Currently, there is no substitute for lithium that would meet the demands of the mobility sector.


  • Top producers: Indonesia, Russia, China
  • Uses: EVs, battery storage, stainless steel, power plants, wind turbines

Nickel commonly has been used in many stainless steel household appliances and electronic devices like laptops, smartphones, and more. But nickel has become increasingly popular in clean energy technologies such as EVs, battery storage, power plants, and wind turbines.

In fact, EVs and battery storage are expected to beat stainless steel as the largest users of nickel by 2040, according to the IEA. Demand for nickel has risen 40% from 2017 to 2022, while clean energy applications for nickel have risen to 16% since 2017.

Indonesia is the top producer of nickel; other producing countries include China, Russia, Japan, and Canada.


  • Top producers: Democratic Republic of the Congo, Indonesia, China
  • Uses: EVs, tablets, smartphones, tools, nickel-based alloys

Cobalt is another important metal primarily used to make batteries for EVs, smartphones, and tablets. Demand for cobalt jumped 70% from 2017 to 2022, and continues to rise as clean energy applications for cobalt rose to 40% over the same period. Demand for cobalt is expected to increase in the future due to its importance in making EVs and for energy storage.

The Democratic Republic of the Congo is the leading producer of cobalt, and made up more than 70% of the world’s cobalt production in 2022. Indonesia is another top producer of cobalt, and tripled its cobalt production in 2022. China also made up more than 75% of the world’s refined cobalt output in the same year.


  • Top producers: Chile, Peru, China
  • Uses: Electricity, wind turbines, solar power, energy storage, EVs

Copper is essential for any technology related to electricity, and is a key element in the transition to clean energy. Copper is used widely for energy storage, generates power from solar and wind sources to deliver clean energy, and is used heavily in EV production. The motor coils that drive the engine in electric cars, the battery, and the cables for charging stations all rely on copper. 

After several years of remaining relatively flat, copper production picked up in 2022. However, due to challenges such as water shortages, declining ore grade, and protests from local communities in major copper-producing countries Chile and Peru, growth may decline after 2024.?The top producers of copper are Chile, Peru, and China.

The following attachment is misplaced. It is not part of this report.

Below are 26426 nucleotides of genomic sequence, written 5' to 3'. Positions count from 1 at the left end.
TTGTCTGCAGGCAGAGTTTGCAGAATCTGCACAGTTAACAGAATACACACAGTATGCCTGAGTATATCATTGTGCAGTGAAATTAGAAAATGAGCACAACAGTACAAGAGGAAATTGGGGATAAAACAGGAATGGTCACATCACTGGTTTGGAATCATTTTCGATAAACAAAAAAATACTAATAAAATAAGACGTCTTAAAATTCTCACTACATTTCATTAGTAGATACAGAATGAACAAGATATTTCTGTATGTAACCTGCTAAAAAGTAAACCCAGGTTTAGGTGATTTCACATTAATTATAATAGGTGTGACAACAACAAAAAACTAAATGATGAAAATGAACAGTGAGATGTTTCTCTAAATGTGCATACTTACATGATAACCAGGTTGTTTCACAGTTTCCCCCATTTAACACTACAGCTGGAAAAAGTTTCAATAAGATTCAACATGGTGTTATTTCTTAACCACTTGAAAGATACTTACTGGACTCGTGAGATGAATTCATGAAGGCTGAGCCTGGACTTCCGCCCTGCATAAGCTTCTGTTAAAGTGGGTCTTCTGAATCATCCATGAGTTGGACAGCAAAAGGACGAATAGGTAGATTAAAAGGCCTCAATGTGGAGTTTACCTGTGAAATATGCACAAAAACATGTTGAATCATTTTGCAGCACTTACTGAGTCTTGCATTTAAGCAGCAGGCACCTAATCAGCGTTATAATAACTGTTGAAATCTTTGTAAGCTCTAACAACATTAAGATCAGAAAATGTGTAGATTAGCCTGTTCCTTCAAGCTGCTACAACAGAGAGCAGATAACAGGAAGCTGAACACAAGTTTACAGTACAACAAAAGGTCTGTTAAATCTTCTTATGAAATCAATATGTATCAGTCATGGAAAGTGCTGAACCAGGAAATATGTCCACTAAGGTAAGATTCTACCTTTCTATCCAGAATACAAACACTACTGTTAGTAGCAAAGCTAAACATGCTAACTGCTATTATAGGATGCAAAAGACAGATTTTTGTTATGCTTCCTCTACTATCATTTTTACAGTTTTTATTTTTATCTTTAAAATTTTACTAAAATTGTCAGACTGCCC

• Top producer: China
  • Uses: Batteries, refractory material, lubricants

Graphite is used across many industries, but is most in demand for its use in batteries, especially EV batteries. Graphite can either be sourced naturally or artificially. Synthetic graphite batteries are preferred by producers because they are more reliable and have a longer battery life.?

China is the top producer of graphite, supplying 70% of the world’s natural graphite in 2022. China is also the main producer of synthetic graphite—the process of making spherical graphite for batteries is done almost entirely in China.

Rare Earth Elements

  • Top producer: China?
  • Uses: Permanent magnets for EV motors, wind turbines, electronics

Rare earth elements (REEs) such as dysprosium, terbium, and neodymium are essential for making permanent magnets for EV motors, wind turbines, national defense, electronics, and more.

China is the largest producer of REEs, accounting for 70% of production and 90% of processing in 2022 and into 2023. The U.S., Australia, and Canada funded domestic REE mining and processing plants in 2022 to reduce dependence on China.

Reasons for Growing Demand for Critical Minerals

A few key factors have driven the recent increase in demand for critical minerals: